Spot, at the often emphatically liberal Cucking Stool blog, goes after Sen. Amy Klobuchar and her penchant for “Small Ball.” He writes: “If you don’t remember much about AKlo’s legislative record, other than something about swimming pools and suckling babes in airplanes, you’re not alone.” He quotes a Kevin Diaz Strib story:

But when it is suggested that she has little to show for herself, Klobuchar thinks fast, saying, ‘Nuh uh. I told the President to appoint the Catfood Commission.’ Klobuchar, now in her fifth year in the Senate, recoils at the suggestion that she’s playing small ball to get along in Washington. She points to her role as one of 14 senators who pushed the Obama administration for a bipartisan fiscal commission to tackle the nation’s deficit woes.

“Really, she said that. I couldn’t make that up. But there you have it, boys and girls: DFL Senator Amy Klobuchar’s signature achievement.” Rrrreeeoooooowww.

Comments (5)

  1. Submitted by will lynott on 04/14/2011 - 08:08 am.

    Amy Klobuchar, while not an Iron Ranger is an Iron Range Democrat. (Her dad was born and raised in Ely but moved to Plymouth to write for the Strib). We used to know them as “union Democrats” and, sometimes, “Reagan Democrats.” That said, she usually votes the right way on issues. She’s no Paul Wellstone, but we could do a lot worse.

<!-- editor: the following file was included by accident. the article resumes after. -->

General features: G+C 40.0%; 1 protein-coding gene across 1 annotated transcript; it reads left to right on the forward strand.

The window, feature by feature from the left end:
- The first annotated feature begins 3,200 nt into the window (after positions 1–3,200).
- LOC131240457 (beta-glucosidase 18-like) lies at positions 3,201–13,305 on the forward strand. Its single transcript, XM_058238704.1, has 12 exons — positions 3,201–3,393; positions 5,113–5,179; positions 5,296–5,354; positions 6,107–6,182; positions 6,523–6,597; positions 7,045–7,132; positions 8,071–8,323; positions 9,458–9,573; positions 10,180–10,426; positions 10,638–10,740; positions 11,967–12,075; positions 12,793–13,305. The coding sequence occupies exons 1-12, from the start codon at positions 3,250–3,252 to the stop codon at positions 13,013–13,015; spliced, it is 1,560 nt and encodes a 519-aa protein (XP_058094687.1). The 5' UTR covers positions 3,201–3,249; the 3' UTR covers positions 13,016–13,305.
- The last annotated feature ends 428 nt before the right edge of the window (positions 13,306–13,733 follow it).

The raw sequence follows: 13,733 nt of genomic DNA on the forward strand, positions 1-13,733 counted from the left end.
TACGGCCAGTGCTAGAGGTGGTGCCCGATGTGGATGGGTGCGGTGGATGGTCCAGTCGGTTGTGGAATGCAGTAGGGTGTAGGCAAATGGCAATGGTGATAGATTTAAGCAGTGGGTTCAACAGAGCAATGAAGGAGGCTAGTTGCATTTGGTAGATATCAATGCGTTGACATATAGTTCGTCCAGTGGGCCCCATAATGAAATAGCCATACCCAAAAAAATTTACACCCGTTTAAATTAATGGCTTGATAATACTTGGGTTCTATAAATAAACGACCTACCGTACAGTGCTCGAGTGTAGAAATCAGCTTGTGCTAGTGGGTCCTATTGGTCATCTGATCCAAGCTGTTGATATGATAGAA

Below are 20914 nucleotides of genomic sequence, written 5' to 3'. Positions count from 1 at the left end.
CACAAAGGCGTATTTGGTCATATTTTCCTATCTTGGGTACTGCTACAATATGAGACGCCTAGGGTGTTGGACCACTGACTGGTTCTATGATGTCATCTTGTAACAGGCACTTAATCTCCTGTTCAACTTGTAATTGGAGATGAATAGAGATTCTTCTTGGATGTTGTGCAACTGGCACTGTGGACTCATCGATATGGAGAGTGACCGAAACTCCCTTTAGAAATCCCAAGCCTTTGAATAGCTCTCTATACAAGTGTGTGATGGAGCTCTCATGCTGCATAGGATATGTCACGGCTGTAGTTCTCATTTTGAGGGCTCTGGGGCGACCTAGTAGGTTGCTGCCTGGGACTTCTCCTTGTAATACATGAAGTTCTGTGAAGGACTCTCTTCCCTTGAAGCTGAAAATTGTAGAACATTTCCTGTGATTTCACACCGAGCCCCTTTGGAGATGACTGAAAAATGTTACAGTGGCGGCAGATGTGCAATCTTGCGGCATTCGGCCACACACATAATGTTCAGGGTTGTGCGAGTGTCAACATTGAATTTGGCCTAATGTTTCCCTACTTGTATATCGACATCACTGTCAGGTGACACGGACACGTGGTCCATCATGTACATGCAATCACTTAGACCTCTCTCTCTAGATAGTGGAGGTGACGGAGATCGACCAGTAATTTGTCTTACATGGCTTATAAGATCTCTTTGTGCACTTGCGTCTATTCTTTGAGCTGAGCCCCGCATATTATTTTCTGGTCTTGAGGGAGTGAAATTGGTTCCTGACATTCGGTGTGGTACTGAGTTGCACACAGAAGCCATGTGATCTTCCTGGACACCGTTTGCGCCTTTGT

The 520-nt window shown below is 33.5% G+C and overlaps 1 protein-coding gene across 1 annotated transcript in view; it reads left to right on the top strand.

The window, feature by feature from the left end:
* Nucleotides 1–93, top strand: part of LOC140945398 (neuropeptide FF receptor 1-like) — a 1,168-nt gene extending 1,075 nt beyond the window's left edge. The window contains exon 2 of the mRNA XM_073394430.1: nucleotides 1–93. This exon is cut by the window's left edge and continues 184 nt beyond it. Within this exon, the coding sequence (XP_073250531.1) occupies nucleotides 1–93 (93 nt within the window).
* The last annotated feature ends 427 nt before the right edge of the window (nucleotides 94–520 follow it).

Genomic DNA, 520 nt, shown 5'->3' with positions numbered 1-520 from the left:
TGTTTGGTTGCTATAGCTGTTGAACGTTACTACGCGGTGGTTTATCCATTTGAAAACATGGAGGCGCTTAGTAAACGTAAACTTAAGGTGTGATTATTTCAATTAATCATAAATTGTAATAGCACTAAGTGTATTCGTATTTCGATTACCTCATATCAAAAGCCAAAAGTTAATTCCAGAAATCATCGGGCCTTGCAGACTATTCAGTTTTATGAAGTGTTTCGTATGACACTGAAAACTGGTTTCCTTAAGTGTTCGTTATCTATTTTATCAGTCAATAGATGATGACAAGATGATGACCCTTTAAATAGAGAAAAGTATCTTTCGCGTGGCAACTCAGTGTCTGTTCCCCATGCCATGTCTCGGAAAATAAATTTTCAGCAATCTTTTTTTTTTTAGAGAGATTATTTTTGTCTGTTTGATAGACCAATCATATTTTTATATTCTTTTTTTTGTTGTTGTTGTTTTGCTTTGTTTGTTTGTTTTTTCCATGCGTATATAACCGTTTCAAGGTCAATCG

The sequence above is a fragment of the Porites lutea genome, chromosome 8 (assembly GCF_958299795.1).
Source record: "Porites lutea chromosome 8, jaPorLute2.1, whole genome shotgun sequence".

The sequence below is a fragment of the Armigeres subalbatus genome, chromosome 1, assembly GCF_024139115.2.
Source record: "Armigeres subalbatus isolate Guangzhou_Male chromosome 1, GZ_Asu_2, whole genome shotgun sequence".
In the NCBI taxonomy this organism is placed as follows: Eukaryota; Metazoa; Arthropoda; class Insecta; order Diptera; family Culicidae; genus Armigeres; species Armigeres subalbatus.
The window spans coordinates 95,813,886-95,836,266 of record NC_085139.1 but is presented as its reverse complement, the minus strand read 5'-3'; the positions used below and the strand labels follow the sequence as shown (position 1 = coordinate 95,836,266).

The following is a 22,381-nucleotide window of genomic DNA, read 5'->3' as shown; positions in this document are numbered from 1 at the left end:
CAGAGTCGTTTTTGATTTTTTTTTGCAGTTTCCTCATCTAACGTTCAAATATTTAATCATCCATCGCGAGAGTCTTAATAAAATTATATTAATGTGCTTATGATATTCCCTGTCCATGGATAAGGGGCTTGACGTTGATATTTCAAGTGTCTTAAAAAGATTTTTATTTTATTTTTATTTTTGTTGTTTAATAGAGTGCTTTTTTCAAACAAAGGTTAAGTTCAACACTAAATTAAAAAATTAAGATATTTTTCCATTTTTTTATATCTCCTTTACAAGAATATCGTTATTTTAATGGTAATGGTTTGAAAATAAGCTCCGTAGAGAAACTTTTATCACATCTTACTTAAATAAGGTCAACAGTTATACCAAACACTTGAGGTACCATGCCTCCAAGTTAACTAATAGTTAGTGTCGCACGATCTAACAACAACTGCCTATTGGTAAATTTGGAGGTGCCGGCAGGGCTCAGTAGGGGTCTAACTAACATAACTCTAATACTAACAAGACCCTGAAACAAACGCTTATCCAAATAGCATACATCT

2. Submitted by Jackson Cage on 04/14/2011 - 08:38 am.

    For those of us who prefer our Dems to sway more moderate than be flaming liberals, we love the job Amy’s doing. And you don’t have to be a publicity seeking goofball, just do the job you were sent to do. Thanks Amy.

  3. Submitted by Greg Kapphahn on 04/14/2011 - 09:00 am.

    At a time when the predominantly wealthy-owned main stream media, staffed as it is with wealthy-enough-to-want-to-protect-big-money-folks-such-as-themselves commentators, tends to attack any idea, no matter how important or how necessary-to-the-well-being-of-our-nation-and-our-nation’s-citizens it might be if it seems as if it might cost them a penny,…

    It is not only wise but necessary for liberals such as Senator Amy Klobuchar to keep their heads down.